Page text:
The lowdown on scuba diving – if you have never tried it!
‘Should I try scuba diving?’ is one of the big questions we get asked in the Maldives. Admittedly, it’s not the worst dilemma to be faced with in life – but let’s see if we can help answer this question for you!
The first obvious question is, do you like the water? If you’re terrified of being in the sea, then chances are that, sadly, no, you probly won’t enjoy scuba diving much. But if you feel comfortable in the water, then that’s a great start
Each resort has different rules for beginners, but at Kurumba you can try scuba diving if you can swim, and if you have tried snorkelling. Both of these prerequisites are for your own safety and comfort. The swimming thing is a no-brainer – after all, why would you want to be several metres underwater if you can’t swim! Secondly, trying snorkelling first makes good sense. It’s the best way of finding out how comfortable you feel with you face submerged in the water.
The next thing to ask yourself is what do you want to achieve? If you love nature and are dying to see some fish, mantas, whale sharks and reef sharks then scuba diving will be right up your street. It also enables you to stay deeper for longer, so this means you’ll be able to see more species, and sometimes see them behaving in different ways to how they do closer to the surface. For example, you can see the reef sharks that you see cruising by when you snorkel actually hunting from about 20m deep. And shipwrecks in the Maldives often lie at 20-25m – there are plenty of good ones to explore here! You can also discover caves, overhangs, corals, seafans and nudibranchs without having to worry about running out of air! Typical dives last from about 30 minutes but this can extend to as much as an hour, providing you’re conserving your air well. There’s a one-hour limit on all dives in the Maldives.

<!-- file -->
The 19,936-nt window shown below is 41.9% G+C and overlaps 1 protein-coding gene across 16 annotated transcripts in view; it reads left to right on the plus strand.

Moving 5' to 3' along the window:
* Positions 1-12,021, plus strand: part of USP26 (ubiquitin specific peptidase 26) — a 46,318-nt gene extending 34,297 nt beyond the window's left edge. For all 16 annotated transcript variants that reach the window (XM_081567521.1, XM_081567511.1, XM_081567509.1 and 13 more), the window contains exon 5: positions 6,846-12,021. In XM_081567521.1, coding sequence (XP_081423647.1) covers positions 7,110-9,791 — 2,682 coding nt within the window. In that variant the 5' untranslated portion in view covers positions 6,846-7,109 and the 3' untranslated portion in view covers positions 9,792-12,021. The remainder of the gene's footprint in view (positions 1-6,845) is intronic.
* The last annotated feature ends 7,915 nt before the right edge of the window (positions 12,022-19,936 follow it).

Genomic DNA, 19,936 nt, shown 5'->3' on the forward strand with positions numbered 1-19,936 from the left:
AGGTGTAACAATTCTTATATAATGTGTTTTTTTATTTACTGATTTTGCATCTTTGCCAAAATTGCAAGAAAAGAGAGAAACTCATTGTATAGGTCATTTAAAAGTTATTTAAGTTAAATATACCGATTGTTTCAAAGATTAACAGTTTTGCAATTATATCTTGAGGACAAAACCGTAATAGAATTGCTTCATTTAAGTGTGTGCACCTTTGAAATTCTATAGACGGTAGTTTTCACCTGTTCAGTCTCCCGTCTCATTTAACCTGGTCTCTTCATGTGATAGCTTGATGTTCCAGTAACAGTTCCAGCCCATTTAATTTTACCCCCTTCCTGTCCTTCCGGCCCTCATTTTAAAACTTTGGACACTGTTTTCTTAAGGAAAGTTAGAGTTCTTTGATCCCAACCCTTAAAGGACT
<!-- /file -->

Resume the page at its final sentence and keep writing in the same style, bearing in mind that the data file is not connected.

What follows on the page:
A final factor to think about is your health. If you’re overweight and a smoker, you might be at more risk of getting adverse side-effects from scuba diving, as there could be an increased risk of decompression sickness. However, if you chat to the dive centre staff they will be able to give you a realistic assessment of whether you should try diving or not. They also require you to complete a health questionnaire and to have insurance before you dive.
Ready to go? One of the best ways of finding out if diving is for you is to do a trial session! These are usually called Discover Scuba Diving (DSD) sessions (with the PADI system) and are open to anyone over 10 (there are also special PADI Bubble Maker courses for over 8s). The dive master or dive instructor will take you into the lagoon to familiarise you with the equipment and brief you on how it all works.
You’ll try popping your head underwater with the regulator in your mouth, and a tank on your back. Then if he or she agrees that you seem comfortable, they will take you on a short dive to a maximum depth of 12 metres.